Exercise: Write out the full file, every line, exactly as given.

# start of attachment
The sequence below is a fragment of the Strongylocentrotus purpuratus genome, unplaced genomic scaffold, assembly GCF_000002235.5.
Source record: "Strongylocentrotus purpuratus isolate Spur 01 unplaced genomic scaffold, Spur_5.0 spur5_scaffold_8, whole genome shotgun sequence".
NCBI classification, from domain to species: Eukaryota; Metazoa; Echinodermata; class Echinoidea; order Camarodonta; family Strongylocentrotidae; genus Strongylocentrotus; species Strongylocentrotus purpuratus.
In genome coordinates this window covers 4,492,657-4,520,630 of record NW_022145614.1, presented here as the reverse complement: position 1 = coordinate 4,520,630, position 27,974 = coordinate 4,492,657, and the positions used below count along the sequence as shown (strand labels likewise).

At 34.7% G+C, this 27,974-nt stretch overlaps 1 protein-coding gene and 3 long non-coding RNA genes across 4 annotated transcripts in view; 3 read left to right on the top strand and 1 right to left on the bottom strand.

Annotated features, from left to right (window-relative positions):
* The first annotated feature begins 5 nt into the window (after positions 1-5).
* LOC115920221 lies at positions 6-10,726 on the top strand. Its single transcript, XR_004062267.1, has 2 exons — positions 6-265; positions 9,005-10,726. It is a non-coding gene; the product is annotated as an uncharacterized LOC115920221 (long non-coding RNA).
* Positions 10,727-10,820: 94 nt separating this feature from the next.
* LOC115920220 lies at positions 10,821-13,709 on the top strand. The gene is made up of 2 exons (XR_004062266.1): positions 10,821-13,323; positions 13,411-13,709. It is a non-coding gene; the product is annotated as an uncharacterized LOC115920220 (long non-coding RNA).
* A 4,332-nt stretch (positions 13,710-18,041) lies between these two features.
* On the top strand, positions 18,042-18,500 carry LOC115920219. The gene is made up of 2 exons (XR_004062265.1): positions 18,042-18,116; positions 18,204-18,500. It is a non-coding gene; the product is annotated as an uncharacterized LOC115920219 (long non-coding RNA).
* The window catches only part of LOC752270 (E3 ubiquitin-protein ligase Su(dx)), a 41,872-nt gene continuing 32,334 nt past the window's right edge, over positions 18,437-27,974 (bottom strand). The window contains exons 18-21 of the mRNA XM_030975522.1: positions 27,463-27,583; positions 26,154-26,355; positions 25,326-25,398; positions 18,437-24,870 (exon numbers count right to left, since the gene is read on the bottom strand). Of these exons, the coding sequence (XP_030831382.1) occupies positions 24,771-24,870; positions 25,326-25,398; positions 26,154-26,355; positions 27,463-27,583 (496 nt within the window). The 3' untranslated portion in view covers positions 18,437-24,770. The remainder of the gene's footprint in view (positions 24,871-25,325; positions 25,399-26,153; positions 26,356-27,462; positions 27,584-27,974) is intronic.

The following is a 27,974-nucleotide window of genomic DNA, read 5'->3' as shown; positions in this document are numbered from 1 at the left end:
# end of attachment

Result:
The sequence below is a fragment of the Strongylocentrotus purpuratus genome, unplaced genomic scaffold, assembly GCF_000002235.5.
Source record: "Strongylocentrotus purpuratus isolate Spur 01 unplaced genomic scaffold, Spur_5.0 spur5_scaffold_8, whole genome shotgun sequence".
NCBI classification, from domain to species: Eukaryota; Metazoa; Echinodermata; class Echinoidea; order Camarodonta; family Strongylocentrotidae; genus Strongylocentrotus; species Strongylocentrotus purpuratus.
In genome coordinates this window covers 4,492,657-4,520,630 of record NW_022145614.1, presented here as the reverse complement: position 1 = coordinate 4,520,630, position 27,974 = coordinate 4,492,657, and the positions used below count along the sequence as shown (strand labels likewise).

At 34.7% G+C, this 27,974-nt stretch overlaps 1 protein-coding gene and 3 long non-coding RNA genes across 4 annotated transcripts in view; 3 read left to right on the top strand and 1 right to left on the bottom strand.

Annotated features, from left to right (window-relative positions):
* The first annotated feature begins 5 nt into the window (after positions 1-5).
* LOC115920221 lies at positions 6-10,726 on the top strand. Its single transcript, XR_004062267.1, has 2 exons — positions 6-265; positions 9,005-10,726. It is a non-coding gene; the product is annotated as an uncharacterized LOC115920221 (long non-coding RNA).
* Positions 10,727-10,820: 94 nt separating this feature from the next.
* LOC115920220 lies at positions 10,821-13,709 on the top strand. The gene is made up of 2 exons (XR_004062266.1): positions 10,821-13,323; positions 13,411-13,709. It is a non-coding gene; the product is annotated as an uncharacterized LOC115920220 (long non-coding RNA).
* A 4,332-nt stretch (positions 13,710-18,041) lies between these two features.
* On the top strand, positions 18,042-18,500 carry LOC115920219. The gene is made up of 2 exons (XR_004062265.1): positions 18,042-18,116; positions 18,204-18,500. It is a non-coding gene; the product is annotated as an uncharacterized LOC115920219 (long non-coding RNA).
* The window catches only part of LOC752270 (E3 ubiquitin-protein ligase Su(dx)), a 41,872-nt gene continuing 32,334 nt past the window's right edge, over positions 18,437-27,974 (bottom strand). The window contains exons 18-21 of the mRNA XM_030975522.1: positions 27,463-27,583; positions 26,154-26,355; positions 25,326-25,398; positions 18,437-24,870 (exon numbers count right to left, since the gene is read on the bottom strand). Of these exons, the coding sequence (XP_030831382.1) occupies positions 24,771-24,870; positions 25,326-25,398; positions 26,154-26,355; positions 27,463-27,583 (496 nt within the window). The 3' untranslated portion in view covers positions 18,437-24,770. The remainder of the gene's footprint in view (positions 24,871-25,325; positions 25,399-26,153; positions 26,356-27,462; positions 27,584-27,974) is intronic.

The following is a 27,974-nucleotide window of genomic DNA, read 5'->3' as shown; positions in this document are numbered from 1 at the left end: